Notably, the trial court is not required to construct a party's argument from the record or search out facts from the record supporting those arguments. See, e.g., Street v. J.C. Bradford & Co., 886 F.2d 1472, 1479-80 (6th Cir. 1989) (“the trial court no longer has a duty to search the entire record to establish that it is bereft of a genuine issue of material fact”) (citing Frito-Lay, Inc. v. Willoughby, 863 F.2d 1029, 1034 (D.C. Cir. 1988)); see also InterRoyal Corp. v. Sponseller, 889 F.2d 108, 111 (6th Cir. 1989), cert. denied, 494 U.S. 1091 (1990) (“A district court is not required to speculate on which portion of the record the nonmoving party relies, nor is it obligated to wade through and search the entire record for some specific facts that might support the nonmoving party's claim.”). The parties are required to designate with specificity the portions of the record such that the court can “readily identify the facts upon which relies[.]” InterRoyal Corp., 889 F.2d at 111.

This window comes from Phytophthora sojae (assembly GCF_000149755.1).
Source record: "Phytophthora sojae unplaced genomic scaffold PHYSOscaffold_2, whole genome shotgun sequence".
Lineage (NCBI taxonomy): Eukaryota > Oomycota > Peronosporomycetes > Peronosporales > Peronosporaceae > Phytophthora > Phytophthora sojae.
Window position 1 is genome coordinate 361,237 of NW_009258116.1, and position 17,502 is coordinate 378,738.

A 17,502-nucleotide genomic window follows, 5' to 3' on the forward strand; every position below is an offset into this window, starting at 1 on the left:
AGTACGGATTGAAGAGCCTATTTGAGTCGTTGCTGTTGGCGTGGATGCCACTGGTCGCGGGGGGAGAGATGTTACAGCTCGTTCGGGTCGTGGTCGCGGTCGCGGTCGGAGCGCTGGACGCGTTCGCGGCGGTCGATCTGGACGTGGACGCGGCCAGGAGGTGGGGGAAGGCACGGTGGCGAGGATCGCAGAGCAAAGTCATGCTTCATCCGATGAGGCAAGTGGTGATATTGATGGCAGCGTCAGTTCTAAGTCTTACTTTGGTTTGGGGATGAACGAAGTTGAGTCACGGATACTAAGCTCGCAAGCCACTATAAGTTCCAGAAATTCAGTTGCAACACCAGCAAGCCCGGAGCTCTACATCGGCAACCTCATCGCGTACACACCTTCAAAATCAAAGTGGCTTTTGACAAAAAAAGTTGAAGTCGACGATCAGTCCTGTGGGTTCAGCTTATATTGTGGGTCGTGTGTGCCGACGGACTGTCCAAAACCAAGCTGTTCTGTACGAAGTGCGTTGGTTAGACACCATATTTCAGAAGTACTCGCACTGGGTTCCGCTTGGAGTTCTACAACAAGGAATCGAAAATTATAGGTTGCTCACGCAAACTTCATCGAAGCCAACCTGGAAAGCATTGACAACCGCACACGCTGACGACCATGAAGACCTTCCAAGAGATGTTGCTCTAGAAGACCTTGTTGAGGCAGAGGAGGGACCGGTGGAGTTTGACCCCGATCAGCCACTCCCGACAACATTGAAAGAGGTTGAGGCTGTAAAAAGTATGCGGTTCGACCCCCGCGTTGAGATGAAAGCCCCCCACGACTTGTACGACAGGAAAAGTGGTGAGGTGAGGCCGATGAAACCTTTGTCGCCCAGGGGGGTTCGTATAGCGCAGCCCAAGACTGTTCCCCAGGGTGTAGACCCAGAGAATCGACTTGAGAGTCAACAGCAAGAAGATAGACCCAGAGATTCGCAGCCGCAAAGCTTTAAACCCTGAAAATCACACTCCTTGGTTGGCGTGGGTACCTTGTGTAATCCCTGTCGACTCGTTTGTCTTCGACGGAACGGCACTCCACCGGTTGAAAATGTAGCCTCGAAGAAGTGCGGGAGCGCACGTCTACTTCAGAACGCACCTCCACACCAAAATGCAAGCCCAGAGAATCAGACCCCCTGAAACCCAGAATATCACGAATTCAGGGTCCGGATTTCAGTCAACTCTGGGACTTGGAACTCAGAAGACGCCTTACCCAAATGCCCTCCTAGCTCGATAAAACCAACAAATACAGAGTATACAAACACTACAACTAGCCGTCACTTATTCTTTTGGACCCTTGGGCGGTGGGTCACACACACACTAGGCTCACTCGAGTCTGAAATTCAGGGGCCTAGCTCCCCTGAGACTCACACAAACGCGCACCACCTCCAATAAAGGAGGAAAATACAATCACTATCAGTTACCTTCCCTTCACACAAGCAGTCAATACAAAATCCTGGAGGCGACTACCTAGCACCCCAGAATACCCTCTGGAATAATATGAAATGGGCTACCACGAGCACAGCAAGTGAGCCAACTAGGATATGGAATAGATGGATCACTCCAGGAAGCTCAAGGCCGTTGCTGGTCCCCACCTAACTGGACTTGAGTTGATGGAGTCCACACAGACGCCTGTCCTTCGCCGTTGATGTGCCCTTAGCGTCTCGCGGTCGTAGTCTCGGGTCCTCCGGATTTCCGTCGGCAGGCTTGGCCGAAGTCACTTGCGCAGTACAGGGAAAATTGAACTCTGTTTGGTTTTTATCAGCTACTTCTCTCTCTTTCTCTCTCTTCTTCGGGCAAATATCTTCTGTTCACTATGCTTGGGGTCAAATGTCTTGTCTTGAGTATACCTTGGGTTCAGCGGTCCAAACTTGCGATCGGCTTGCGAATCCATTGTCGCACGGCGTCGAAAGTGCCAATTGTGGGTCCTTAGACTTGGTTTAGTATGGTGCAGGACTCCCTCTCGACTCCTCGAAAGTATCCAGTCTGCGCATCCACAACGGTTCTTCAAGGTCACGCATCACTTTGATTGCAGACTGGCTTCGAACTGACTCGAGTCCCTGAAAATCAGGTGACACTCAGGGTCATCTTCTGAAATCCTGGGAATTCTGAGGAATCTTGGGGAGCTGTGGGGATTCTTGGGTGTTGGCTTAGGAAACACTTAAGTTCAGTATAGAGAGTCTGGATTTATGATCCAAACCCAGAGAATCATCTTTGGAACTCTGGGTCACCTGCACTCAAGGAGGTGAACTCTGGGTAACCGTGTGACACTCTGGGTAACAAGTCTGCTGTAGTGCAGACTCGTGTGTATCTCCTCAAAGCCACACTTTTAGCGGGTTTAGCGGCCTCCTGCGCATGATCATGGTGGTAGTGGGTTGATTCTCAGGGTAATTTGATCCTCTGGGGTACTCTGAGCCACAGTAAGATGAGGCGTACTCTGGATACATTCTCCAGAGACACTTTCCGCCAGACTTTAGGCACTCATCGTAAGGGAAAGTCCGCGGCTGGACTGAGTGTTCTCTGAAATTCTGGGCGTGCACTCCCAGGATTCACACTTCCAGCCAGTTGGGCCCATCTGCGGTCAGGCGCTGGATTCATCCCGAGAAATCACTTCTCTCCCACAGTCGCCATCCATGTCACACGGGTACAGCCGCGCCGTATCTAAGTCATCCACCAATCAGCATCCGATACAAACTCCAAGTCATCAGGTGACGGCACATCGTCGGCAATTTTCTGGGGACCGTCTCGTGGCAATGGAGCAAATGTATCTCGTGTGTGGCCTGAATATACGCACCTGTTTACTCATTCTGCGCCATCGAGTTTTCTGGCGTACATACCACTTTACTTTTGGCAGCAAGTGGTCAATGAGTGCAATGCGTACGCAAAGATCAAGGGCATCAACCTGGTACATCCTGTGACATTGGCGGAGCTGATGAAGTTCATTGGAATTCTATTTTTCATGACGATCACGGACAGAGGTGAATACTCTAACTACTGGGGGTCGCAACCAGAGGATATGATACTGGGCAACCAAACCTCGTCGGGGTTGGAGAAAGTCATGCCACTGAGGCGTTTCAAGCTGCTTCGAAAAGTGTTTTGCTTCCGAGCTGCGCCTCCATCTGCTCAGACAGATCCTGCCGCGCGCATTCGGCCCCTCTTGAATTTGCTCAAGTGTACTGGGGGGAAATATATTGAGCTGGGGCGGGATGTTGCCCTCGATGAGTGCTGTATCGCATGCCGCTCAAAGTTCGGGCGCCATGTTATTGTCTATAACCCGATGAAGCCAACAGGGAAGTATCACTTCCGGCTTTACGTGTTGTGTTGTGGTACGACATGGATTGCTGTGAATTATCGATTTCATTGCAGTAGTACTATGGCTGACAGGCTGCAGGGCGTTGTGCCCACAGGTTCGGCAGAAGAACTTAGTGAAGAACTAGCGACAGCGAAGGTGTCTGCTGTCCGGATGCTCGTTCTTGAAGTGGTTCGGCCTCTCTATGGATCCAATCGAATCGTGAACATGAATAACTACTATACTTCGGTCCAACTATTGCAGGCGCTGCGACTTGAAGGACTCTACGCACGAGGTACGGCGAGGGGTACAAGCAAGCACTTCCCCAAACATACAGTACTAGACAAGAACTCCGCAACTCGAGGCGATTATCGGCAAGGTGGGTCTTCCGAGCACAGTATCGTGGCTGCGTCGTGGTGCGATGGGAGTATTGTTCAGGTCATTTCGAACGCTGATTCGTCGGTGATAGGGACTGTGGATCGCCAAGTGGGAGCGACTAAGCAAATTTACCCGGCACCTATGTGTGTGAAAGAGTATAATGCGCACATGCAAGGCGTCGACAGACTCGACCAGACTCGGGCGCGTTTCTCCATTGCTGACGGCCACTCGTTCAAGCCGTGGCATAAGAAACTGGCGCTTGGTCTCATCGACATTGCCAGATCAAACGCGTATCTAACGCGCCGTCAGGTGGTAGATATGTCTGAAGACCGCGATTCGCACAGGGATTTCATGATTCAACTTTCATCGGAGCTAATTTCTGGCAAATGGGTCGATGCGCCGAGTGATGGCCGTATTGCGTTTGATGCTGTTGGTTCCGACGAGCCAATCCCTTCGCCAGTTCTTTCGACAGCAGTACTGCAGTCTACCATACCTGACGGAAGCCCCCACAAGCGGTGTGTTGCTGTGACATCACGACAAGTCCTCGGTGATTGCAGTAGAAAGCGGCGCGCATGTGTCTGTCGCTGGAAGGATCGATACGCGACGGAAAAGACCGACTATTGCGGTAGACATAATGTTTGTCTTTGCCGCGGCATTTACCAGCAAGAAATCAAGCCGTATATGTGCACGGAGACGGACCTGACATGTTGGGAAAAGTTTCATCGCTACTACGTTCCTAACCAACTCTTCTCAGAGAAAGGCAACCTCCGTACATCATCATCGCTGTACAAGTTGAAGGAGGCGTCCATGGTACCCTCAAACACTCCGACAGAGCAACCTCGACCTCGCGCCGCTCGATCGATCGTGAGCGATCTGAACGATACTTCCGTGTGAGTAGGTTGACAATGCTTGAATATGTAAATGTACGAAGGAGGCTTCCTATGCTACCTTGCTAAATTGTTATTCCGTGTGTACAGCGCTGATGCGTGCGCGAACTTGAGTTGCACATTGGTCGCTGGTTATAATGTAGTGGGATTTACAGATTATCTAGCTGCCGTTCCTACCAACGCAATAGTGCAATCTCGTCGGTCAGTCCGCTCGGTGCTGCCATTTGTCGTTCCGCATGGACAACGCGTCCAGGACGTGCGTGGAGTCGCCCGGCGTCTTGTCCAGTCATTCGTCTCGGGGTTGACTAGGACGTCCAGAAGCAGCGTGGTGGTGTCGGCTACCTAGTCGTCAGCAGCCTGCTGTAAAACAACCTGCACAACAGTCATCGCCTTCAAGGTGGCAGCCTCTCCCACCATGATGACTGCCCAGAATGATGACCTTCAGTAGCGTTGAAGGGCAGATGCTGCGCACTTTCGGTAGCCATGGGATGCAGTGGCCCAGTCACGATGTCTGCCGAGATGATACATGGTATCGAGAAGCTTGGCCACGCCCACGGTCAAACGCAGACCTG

II. Factual and Procedural Background

         On October 31, 2005, Plaintiff obtained a mortgage for his property located at 325 Samburu Street, Pontiac, Michigan 48342 (the “Property”). (ECF Nos. 24 at Pg ID 228; 24-2 at Pg ID 252.) The mortgage was provided by National City Mortgage, a division of National City Bank of Indiana, to secure repayment of a loan in the amount of $257, 590.00. (Id.) National City Bank of Indiana was later acquired by PNC and through the acquisition, PNC obtained the subject mortgage. (ECF No. 24 at Pg ID 229.)

         Pursuant to the mortgage note, Plaintiff was required to make monthly payments in the amount of $1, 363.19. (Id.; ECF No. 24-2 at Pg ID 252.) Plaintiff defaulted on his monthly payments in 2006 and a sheriff's sale took place on February 27, 2007. (ECF Nos. 24-5 at Pg ID 310; 24-8 at Pg ID 354.) PNC purchased the property at the sheriff's sale for $262, 391.41. (ECF No. 24-8 at Pg ID 357.)